The Human Dharma

April 26, 2010

It turns out the Grand Poobah religious figure in the USA, Jesus, did some stuff that didn’t make a lot of sense.  The one that comes to mind is getting mad at the fig tree and cursing it to death because it didn’t have any figs and he was hungry.  Um… seriously, Jesus? The tree would have had figs if the conditions had been right.  Wouldn’t it have been better to curse the environment?  Or the fig tree’s health?  The Buddha said that attachments cause suffering.  Jesus experienced suffering because he craved a fig so much he couldn’t stand it.  But taking the story at face value, his craving caused suffering not only for himself, it also killed the tree, so there could be no more figs for anyone from that tree. 

Jesus also rejected his family and said that he had a new family in the form of his disciples.  Buddha did that, too.  In fact, he ditched his parents, wife and kid and didn’t see them for ages.  Later in his life his family became his followers, but he did ditch them and cause them suffering.  Among the things the Buddhist works on is his compassion.  Although he left them so he could figure out the source of suffering and the resolution of suffering, he also caused suffering.

The thing is, these guys were people.  They weren’t gods.  Buddha didn’t even claim to be.  He didn’t even assign anyone to carry on his work.  He said that people need to figure out the way the world works by practicing on their own.  Jesus did claim to be the son of God, as well as the Son of Man, but he was human.  He had faults.  Buddha had faults.  All us people got faults.

As a freshly minted Buddhist I have been thinking about how it used to irk me when Christians edited the Christian story to make it suit their experiences.  A lot of modern Christians actually redefine God to suit their perspectives.  Now I find myself doing the same thing with Buddhism.  I don’t buy the supernatural stuff in Buddhism any more than I buy it in Christianity. 

What I buy is the Four Noble Truths, and how practicing them leads you automatically to walking the Eightfold Path.  Nothing magical. Nothing that requires faith without evidence.  Just walk the walk.

The Four Noble Truths

  • There is suffering (dukkha).
  • There is a cause of suffering (craving).
  • There is the cessation of suffering (nirvana).
  • There is the eightfold path leading to the cessation of suffering.
  • The Eightfold Path

    1. Right View
    2. Right Intention
    3. Right Speech
    4. Right Action
    5. Right Livelihood
    6. Right Effort
    7. Right Mindfulness
    8. Right Concentration

    The intersting thing is that nirvana doesn’t happen in the great hereafter.  It happens here and now when you practice.  Bits and pieces of nirvana start showing up.  The more you practice, the more you get.


    Dental Dharma

    April 12, 2010

    I have been getting some dental work done.  I needed a couple of crowns.  I hadn’t had anything like that done in years.  About 3 weeks ago the first tooth was shaved down, and I decided I would try to practice meditation while it was happening.  I had some moments of sort of knowing I was breathing, but mostly I tried to avoid choking.  Mindfulness can be hard, especially when you really want to be on a desert island or, heck, stuck in traffic, or anywhere but in that chair.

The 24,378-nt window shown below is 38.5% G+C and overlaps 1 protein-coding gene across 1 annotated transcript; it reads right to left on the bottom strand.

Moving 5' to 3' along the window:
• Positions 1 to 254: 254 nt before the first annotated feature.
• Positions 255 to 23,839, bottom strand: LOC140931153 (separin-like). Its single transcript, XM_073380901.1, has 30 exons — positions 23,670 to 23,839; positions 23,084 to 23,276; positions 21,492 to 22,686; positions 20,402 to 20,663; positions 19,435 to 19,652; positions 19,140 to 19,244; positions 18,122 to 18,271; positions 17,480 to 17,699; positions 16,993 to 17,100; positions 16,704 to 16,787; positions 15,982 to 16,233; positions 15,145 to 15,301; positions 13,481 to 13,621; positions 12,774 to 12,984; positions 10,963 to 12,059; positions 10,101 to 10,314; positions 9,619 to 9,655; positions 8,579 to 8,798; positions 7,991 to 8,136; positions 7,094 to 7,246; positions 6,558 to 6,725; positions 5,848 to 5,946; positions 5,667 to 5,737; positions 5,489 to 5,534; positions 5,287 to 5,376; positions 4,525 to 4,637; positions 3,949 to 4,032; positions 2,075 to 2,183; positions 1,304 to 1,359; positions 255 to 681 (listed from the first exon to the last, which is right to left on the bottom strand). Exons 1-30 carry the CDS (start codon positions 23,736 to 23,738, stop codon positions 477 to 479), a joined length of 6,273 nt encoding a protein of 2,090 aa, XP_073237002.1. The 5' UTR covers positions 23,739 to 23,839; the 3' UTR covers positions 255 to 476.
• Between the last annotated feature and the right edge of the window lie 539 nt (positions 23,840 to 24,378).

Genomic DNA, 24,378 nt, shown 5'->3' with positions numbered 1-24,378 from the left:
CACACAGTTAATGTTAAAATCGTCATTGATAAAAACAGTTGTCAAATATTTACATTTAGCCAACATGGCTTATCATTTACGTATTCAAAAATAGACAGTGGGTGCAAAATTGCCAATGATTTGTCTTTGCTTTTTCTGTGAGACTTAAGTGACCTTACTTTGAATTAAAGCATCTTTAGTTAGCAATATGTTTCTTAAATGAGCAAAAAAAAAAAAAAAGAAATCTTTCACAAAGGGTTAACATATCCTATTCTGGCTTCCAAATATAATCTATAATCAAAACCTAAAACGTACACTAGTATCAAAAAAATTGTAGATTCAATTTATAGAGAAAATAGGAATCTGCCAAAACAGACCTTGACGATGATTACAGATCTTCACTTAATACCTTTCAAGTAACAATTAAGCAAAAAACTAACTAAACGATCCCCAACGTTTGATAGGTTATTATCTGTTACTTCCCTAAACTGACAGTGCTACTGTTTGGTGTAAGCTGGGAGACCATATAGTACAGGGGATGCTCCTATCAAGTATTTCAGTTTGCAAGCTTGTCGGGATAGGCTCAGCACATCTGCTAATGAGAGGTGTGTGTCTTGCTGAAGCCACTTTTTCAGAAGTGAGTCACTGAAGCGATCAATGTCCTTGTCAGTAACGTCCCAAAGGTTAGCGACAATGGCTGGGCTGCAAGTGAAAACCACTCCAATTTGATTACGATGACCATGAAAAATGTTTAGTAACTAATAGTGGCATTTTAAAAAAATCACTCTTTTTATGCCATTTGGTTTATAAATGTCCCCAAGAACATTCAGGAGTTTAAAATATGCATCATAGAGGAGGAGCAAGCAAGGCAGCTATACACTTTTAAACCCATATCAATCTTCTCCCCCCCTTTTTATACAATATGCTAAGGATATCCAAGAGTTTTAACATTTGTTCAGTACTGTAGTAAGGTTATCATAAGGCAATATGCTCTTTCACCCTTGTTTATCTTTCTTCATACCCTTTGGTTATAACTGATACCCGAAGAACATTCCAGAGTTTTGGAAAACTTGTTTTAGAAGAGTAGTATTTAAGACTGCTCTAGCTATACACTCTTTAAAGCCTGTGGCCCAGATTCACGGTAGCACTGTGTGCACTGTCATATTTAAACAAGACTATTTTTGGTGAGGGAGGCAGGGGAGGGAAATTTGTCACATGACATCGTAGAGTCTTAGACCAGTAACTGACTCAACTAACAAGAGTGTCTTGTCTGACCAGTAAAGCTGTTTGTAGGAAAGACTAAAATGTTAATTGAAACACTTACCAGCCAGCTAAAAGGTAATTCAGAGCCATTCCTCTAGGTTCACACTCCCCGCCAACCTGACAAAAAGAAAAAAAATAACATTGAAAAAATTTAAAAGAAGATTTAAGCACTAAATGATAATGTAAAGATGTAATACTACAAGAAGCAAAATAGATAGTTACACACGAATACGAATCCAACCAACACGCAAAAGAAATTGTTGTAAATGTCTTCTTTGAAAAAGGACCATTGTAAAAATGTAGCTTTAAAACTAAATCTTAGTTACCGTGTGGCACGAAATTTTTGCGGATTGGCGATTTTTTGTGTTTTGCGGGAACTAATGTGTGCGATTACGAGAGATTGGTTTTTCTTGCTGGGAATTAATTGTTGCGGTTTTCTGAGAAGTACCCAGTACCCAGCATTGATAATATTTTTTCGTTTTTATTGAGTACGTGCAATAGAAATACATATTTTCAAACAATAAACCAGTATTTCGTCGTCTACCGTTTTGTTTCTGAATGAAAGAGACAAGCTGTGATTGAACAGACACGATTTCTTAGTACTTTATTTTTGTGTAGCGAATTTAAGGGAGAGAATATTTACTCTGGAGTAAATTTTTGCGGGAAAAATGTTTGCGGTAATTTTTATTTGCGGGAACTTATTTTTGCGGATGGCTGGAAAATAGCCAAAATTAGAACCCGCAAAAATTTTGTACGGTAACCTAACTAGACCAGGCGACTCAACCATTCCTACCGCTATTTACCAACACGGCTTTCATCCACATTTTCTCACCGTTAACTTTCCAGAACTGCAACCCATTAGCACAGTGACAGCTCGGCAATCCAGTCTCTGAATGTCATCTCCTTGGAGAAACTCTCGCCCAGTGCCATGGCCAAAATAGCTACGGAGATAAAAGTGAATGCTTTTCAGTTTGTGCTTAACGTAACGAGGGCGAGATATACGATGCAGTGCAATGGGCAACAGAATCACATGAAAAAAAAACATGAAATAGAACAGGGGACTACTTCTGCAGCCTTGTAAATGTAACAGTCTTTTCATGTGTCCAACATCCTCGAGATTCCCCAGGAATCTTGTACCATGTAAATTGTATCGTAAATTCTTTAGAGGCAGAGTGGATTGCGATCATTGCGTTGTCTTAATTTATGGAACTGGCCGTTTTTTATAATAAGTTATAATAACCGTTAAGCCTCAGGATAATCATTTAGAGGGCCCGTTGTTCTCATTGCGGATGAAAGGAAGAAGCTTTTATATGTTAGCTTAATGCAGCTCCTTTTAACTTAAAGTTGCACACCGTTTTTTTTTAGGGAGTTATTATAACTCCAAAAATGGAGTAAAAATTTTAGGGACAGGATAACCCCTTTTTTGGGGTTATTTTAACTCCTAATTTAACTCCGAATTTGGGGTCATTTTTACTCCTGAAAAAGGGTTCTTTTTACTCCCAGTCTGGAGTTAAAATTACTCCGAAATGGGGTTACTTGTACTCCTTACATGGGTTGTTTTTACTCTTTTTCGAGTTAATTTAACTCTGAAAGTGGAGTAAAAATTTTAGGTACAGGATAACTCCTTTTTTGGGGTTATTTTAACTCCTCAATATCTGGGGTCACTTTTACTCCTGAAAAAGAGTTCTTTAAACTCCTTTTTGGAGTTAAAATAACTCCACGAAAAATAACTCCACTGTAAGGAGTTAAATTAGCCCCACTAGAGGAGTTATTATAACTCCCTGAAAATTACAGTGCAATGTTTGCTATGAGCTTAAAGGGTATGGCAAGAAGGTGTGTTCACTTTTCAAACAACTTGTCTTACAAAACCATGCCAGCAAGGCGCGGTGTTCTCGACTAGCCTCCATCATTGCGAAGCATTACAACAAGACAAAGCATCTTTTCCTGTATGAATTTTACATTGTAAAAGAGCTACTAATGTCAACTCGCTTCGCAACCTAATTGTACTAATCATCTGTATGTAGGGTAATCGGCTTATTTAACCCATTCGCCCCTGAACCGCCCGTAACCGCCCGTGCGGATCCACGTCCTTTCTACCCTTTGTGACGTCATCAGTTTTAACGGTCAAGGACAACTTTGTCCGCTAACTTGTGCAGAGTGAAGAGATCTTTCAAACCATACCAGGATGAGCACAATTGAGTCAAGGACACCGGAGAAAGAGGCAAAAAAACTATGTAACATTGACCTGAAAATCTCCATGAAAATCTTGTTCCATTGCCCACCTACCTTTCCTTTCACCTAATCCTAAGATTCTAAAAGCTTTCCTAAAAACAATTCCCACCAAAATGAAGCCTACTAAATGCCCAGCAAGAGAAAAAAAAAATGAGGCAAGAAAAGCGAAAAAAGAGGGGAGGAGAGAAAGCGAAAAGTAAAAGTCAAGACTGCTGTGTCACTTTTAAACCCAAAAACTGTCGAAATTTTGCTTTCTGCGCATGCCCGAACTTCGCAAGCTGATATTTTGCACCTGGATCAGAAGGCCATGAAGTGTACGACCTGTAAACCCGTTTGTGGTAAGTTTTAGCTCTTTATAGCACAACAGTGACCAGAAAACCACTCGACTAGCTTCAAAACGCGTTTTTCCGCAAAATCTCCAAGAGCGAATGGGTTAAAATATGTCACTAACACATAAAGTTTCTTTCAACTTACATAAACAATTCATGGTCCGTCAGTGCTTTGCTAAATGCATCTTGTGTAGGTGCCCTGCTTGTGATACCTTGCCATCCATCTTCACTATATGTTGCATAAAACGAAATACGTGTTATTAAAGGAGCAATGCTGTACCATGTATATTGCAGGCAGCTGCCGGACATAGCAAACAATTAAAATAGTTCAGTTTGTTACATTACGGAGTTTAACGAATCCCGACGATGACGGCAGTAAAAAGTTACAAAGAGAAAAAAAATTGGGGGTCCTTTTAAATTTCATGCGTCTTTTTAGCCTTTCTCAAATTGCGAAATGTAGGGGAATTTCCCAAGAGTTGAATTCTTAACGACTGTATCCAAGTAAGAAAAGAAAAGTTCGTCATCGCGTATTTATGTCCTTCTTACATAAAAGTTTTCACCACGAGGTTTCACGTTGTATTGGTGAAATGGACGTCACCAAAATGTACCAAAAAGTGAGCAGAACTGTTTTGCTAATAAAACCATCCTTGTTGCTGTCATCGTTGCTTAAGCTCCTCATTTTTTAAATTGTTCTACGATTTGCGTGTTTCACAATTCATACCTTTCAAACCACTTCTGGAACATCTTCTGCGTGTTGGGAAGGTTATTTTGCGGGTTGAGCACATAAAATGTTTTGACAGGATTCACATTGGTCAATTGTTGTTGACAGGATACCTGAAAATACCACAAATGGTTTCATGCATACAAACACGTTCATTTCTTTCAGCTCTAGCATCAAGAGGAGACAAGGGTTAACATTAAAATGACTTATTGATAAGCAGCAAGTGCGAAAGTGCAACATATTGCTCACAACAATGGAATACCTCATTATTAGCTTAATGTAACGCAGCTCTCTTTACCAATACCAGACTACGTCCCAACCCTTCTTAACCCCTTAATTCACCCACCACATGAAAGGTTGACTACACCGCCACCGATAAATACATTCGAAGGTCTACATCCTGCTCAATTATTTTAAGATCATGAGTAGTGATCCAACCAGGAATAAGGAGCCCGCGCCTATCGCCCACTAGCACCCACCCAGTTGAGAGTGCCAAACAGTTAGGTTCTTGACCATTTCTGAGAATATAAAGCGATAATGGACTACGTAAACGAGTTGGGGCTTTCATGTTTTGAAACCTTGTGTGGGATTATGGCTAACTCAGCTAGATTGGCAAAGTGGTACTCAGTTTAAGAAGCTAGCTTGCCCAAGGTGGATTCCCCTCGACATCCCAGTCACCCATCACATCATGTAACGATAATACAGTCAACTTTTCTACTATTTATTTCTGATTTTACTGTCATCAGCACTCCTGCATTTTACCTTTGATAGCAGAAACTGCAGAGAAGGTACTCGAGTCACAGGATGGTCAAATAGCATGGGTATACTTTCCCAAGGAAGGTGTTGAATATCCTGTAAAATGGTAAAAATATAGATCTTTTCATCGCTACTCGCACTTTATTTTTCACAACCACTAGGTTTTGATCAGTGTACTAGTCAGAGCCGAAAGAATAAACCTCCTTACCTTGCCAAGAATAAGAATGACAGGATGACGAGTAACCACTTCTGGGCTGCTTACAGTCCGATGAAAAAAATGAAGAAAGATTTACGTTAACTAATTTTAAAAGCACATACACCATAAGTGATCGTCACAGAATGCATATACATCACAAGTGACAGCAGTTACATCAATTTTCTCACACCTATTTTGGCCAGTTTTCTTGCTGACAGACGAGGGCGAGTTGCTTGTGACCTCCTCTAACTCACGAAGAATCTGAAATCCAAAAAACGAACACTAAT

This morning it was better.  I figured out how not to breathe through my mouth despite having my mouth wide open, and how to concentrate on my breath while the dentist drilled his heart out.  I also learned to keep my tongue away from any gunk he puts in there- it is going to taste bad, that’s just a fact.  It’s a lot easier to meditate when you can breathe and when the most bitter flavor in the world isn’t eating a hole through your tongue. 

    It was a good practice, though, both times.  Bringing yourself back to the present is challenging when you’re sitting on your zafu in a quiet room, but there is great benefit from learning to control the mind in tougher situations, too.  The fact that for seconds at a time I was able to stay with my breathe despite the drilling and nasty tastes in my mouth helped me understand that I have progressed.  I could never have done that just a short time ago. 

    When Moh Hardin was here in January, he lead us on an awareness meditation, that involved walking up to stuff and just checking it out.  Truly paying attention, letting go of self-consciousness.  It was something I did all the time as a little kid, but hadn’t done, not really, in forever.  It is good. 

    Now I find myself walking up to an iris and really looking it over, knowing that it will only be here a short time and then it will be gone, so now is the time to look and pay attention to it.  Now is the time to wake up.  Or else I take a really good look at the texture of the wall paper in some restaurant bathroom or the dimples and sharp textures of a brick in some wall.  Those things are going to be here for a while, but even they are fleeting. 

    It’s important to understand that I am fleeting, too.  I am awake and aware, but now and only now.  And sooner or later I won’t be awake and aware at all… I will die and become part of the dirt and the bugs and the flowers. 

    I hope someone will stop and look at the dirt I become in a bunch of years from now, and be awake and aware and alive in that one moment in time.  They will not see me or know I used to be made out of that dirt, but maybe they will have a little moment of presence when they will breathe in and find out they are glad they are alive.